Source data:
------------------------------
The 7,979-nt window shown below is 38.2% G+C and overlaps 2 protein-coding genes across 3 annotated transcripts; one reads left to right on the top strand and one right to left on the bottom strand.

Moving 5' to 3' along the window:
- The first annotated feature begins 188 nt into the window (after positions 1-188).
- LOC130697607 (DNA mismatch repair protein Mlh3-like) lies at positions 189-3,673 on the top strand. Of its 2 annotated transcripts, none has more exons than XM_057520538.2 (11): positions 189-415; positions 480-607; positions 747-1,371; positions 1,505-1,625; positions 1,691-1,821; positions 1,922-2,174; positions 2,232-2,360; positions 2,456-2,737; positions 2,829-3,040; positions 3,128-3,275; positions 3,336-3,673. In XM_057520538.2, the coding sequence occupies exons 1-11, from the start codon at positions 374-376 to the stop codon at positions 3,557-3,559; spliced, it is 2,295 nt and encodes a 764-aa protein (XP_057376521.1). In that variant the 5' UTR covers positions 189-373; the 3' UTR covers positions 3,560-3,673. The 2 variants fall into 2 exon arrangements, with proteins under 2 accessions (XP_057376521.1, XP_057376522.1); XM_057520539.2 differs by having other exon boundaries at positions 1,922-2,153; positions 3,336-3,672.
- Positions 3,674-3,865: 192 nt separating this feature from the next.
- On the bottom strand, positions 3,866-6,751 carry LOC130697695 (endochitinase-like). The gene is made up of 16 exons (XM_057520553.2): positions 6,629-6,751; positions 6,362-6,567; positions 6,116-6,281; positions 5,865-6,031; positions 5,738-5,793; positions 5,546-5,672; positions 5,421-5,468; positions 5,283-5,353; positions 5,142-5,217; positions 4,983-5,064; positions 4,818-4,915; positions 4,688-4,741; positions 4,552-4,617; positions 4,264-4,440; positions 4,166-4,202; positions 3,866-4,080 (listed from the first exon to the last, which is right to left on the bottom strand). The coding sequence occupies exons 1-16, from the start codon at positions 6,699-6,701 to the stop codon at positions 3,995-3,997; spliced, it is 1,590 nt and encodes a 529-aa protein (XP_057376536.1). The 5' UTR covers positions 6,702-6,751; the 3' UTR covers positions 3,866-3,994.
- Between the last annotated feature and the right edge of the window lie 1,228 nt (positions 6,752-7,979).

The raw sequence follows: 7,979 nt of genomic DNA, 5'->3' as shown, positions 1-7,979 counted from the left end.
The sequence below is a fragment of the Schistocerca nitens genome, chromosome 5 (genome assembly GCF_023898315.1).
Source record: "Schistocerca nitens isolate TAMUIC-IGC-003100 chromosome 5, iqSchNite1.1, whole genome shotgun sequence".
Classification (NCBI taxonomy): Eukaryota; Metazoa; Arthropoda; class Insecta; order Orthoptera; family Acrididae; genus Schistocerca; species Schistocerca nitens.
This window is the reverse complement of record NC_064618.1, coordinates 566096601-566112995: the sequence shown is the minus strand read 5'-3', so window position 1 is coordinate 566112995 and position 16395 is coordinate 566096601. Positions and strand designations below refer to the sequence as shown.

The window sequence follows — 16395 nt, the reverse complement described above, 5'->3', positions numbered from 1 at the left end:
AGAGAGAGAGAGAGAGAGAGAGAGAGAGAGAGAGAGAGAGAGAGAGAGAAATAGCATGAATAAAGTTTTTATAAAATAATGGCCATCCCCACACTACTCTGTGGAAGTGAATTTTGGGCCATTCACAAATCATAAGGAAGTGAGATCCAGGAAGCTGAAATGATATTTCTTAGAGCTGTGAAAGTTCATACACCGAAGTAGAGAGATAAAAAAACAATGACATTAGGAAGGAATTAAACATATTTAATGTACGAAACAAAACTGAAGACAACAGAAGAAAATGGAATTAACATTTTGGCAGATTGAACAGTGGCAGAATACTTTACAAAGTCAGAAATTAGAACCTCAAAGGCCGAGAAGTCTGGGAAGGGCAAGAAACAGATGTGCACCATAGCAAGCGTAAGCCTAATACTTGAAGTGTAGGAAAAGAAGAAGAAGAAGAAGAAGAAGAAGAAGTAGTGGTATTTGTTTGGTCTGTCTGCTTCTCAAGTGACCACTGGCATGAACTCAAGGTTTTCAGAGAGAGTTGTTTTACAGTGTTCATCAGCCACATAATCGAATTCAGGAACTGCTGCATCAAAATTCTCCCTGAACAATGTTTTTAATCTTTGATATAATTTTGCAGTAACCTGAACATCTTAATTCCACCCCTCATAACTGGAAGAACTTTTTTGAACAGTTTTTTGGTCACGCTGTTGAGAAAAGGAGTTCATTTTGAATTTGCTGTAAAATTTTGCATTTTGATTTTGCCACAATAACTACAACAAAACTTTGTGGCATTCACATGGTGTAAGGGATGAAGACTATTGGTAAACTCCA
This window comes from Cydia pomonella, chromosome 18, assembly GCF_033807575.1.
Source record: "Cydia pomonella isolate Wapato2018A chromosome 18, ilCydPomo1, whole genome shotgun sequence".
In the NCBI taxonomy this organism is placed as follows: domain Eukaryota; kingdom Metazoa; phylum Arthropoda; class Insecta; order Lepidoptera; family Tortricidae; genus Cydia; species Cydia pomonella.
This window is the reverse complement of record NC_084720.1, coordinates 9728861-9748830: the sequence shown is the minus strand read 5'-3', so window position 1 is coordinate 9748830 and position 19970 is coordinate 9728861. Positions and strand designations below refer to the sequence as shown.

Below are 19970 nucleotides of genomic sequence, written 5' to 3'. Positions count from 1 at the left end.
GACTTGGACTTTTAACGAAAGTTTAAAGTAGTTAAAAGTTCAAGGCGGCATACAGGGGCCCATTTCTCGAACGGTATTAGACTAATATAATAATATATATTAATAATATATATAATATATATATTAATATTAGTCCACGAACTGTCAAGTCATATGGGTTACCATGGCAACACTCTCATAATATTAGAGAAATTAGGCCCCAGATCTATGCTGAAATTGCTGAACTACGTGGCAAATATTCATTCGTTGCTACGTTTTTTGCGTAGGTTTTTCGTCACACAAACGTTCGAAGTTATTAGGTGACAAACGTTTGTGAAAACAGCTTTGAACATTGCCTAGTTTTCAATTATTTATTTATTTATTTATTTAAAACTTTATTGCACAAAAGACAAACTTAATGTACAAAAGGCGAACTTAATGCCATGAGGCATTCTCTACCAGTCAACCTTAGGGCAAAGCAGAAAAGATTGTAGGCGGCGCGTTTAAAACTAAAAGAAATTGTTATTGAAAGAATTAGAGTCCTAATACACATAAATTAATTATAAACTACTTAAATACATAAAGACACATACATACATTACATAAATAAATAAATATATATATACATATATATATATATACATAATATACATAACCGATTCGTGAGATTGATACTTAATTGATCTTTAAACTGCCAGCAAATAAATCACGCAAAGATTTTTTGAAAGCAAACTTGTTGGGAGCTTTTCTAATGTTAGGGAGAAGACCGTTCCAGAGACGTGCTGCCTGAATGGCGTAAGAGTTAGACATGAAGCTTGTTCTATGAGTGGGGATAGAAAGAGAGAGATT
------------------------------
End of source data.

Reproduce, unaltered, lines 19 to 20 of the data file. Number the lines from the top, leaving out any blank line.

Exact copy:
Below are 19970 nucleotides of genomic sequence, written 5' to 3'. Positions count from 1 at the left end.
GACTTGGACTTTTAACGAAAGTTTAAAGTAGTTAAAAGTTCAAGGCGGCATACAGGGGCCCATTTCTCGAACGGTATTAGACTAATATAATAATATATATTAATAATATATATAATATATATATTAATATTAGTCCACGAACTGTCAAGTCATATGGGTTACCATGGCAACACTCTCATAATATTAGAGAAATTAGGCCCCAGATCTATGCTGAAATTGCTGAACTACGTGGCAAATATTCATTCGTTGCTACGTTTTTTGCGTAGGTTTTTCGTCACACAAACGTTCGAAGTTATTAGGTGACAAACGTTTGTGAAAACAGCTTTGAACATTGCCTAGTTTTCAATTATTTATTTATTTATTTATTTAAAACTTTATTGCACAAAAGACAAACTTAATGTACAAAAGGCGAACTTAATGCCATGAGGCATTCTCTACCAGTCAACCTTAGGGCAAAGCAGAAAAGATTGTAGGCGGCGCGTTTAAAACTAAAAGAAATTGTTATTGAAAGAATTAGAGTCCTAATACACATAAATTAATTATAAACTACTTAAATACATAAAGACACATACATACATTACATAAATAAATAAATATATATATACATATATATATATATACATAATATACATAACCGATTCGTGAGATTGATACTTAATTGATCTTTAAACTGCCAGCAAATAAATCACGCAAAGATTTTTTGAAAGCAAACTTGTTGGGAGCTTTTCTAATGTTAGGGAGAAGACCGTTCCAGAGACGTGCTGCCTGAATGGCGTAAGAGTTAGACATGAAGCTTGTTCTATGAGTGGGGATAGAAAGAGAGAGATT